By Linfan Mao

A combinatorial map is a attached topological graph cellularly embedded in a floor. This monograph concentrates at the automorphism team of a map, that is concerning the automorphism teams of a Klein floor and a Smarandache manifold, additionally utilized to the enumeration of unrooted maps on orientable and non-orientable surfaces. a couple of effects for the automorphism teams of maps, Klein surfaces and Smarandache manifolds and the enumeration of unrooted maps underlying a graph on orientable and non-orientable surfaces are chanced on. An straight forward class for the closed s-manifolds is located. Open difficulties with regards to the combinatorial maps with the differential geometry, Riemann geometry and Smarandache geometries also are awarded during this monograph for the extra functions of the combinatorial maps to the classical arithmetic.

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Extra resources for Automorphism Groups of Maps, Surfaces and Smarandache Geometries (Partially Post-Doctoral Research for the Chinese Academy of Sciences)

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Whence, not loss of generality, we only need to consider the voltage xij on the common boundary among the face fi and fj for 1 ≤ i, j ≤ n. Then the voltage assignment on the n faces are ϑ(f1 ) = x12 x13 · · · x1n , ϑ(f2 ) = x21 x23 · · · x2n , ·················· ϑ(fn ) = xn1 xn2 · · · xn(n−1) . We wish to find an assignment on M which can enables us to get as many faces as possible with the voltage of order p1 . Not loss of generality, we can choose −1 ϑp1 (f1 ) = 1ZN in the first. To make ϑp1 (f2 ) = 1ZN , choose x23 = x−1 13 , · · · , x2n = x1n .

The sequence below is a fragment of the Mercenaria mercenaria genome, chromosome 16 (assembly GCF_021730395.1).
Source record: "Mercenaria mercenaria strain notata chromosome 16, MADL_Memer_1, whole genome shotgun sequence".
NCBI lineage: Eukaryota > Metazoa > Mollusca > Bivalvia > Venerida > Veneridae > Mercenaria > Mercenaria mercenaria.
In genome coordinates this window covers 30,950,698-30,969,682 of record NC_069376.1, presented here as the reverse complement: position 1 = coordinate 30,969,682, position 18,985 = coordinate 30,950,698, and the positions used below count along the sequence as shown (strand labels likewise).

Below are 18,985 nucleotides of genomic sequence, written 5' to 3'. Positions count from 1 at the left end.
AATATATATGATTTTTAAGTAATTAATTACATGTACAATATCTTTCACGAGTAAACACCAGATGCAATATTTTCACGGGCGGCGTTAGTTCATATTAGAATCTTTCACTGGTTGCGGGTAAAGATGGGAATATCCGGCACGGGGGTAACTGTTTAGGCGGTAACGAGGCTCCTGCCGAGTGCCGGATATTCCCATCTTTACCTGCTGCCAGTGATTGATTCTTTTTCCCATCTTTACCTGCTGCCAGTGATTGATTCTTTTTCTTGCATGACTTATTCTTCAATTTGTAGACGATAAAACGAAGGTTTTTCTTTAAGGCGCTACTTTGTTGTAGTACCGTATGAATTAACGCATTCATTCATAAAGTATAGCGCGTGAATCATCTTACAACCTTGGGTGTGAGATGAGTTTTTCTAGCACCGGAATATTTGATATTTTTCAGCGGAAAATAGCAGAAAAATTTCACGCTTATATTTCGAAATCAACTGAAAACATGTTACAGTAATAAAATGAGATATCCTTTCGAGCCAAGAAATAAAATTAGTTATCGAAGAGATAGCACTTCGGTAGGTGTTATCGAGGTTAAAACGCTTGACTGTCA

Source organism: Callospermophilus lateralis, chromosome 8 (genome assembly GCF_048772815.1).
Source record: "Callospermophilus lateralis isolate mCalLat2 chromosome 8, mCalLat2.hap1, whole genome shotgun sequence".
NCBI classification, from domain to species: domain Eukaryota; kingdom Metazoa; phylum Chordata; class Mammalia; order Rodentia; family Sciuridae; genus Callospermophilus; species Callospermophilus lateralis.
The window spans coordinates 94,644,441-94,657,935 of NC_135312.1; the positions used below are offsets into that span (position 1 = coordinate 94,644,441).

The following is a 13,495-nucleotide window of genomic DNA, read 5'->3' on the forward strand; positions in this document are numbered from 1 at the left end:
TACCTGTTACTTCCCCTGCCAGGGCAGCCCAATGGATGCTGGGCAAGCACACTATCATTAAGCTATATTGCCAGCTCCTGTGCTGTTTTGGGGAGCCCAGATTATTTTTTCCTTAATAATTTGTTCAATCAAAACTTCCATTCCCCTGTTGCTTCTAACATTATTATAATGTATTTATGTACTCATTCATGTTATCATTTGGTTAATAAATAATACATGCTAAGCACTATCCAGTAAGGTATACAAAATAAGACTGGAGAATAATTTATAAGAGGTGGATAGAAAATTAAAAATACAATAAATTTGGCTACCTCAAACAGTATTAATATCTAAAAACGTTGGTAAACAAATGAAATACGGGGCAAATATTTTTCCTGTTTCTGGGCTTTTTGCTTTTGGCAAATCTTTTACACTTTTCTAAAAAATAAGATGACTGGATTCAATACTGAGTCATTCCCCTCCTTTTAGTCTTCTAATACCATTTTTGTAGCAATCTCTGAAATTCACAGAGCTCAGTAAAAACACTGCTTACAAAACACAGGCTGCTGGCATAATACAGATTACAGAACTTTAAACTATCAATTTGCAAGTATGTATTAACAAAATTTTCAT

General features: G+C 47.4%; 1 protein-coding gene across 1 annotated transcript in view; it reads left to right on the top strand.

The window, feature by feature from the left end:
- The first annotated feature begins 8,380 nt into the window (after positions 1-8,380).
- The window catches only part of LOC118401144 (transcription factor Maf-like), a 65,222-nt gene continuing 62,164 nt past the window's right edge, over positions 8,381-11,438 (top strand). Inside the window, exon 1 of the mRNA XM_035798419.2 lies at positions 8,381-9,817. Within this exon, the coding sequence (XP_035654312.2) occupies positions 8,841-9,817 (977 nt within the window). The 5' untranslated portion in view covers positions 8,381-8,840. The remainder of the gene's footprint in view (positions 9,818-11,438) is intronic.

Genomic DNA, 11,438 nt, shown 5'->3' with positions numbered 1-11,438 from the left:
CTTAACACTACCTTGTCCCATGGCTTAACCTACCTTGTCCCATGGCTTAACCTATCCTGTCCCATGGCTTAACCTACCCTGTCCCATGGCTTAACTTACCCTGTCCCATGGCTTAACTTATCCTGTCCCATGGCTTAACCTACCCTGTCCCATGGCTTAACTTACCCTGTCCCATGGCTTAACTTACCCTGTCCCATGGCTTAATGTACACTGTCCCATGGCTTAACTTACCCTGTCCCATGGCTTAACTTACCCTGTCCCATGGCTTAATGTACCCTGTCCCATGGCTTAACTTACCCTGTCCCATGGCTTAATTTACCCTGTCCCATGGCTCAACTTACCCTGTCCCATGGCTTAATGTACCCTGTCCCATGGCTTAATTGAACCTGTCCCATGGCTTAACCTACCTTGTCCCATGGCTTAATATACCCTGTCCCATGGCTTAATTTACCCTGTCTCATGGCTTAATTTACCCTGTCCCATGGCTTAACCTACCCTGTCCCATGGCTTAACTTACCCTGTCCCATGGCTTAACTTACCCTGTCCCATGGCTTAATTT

Proof Assume that f1 , f2 , · · · , fn , where,n = φ(M), are the n faces of the map M. By the definition of voltage assignment, if x, βx or x, αβx appear on one face fi , 1 ≤ i ≤ n altogether, then they contribute to ϑ(fi ) only with ϑ(x)ϑ−1 (x) = 1ZN . Whence, not loss of generality, we only need to consider the voltage xij on the common boundary among the face fi and fj for 1 ≤ i, j ≤ n. Then the voltage assignment on the n faces are ϑ(f1 ) = x12 x13 · · · x1n , ϑ(f2 ) = x21 x23 · · · x2n , ·················· ϑ(fn ) = xn1 xn2 · · · xn(n−1) .

Therefore, for ∀x ∈ Xα,β , we have Θg(x) = (g(x), Pg(x)) and gΘ(x) = g(x, Px) = (g(x), Pg(x)). Whence, we get that for ∀x ∈ Xα,β , Θg(x) = gΘ(x). , gΘg −1 = Θ. that Since for ∀x ∈ Xα,β , gΘg −1(x) = (g(x), Pg(x)) and Θ(x) = (x, P(x)), we have (g(x), Pg(x)) = (x, P(x)). That is, g is a conformal mapping. 2 The non-Euclid area on a map For a given voltage map (M, G), its non-Euclid area µ(M, G) is defined by Chapter 2 43 On the Automorphisms of a Klein Surface and a s-Manifold µ(M, G) = 2π(−χ(M) + (−1 + m∈O(F (M )) 1 )).

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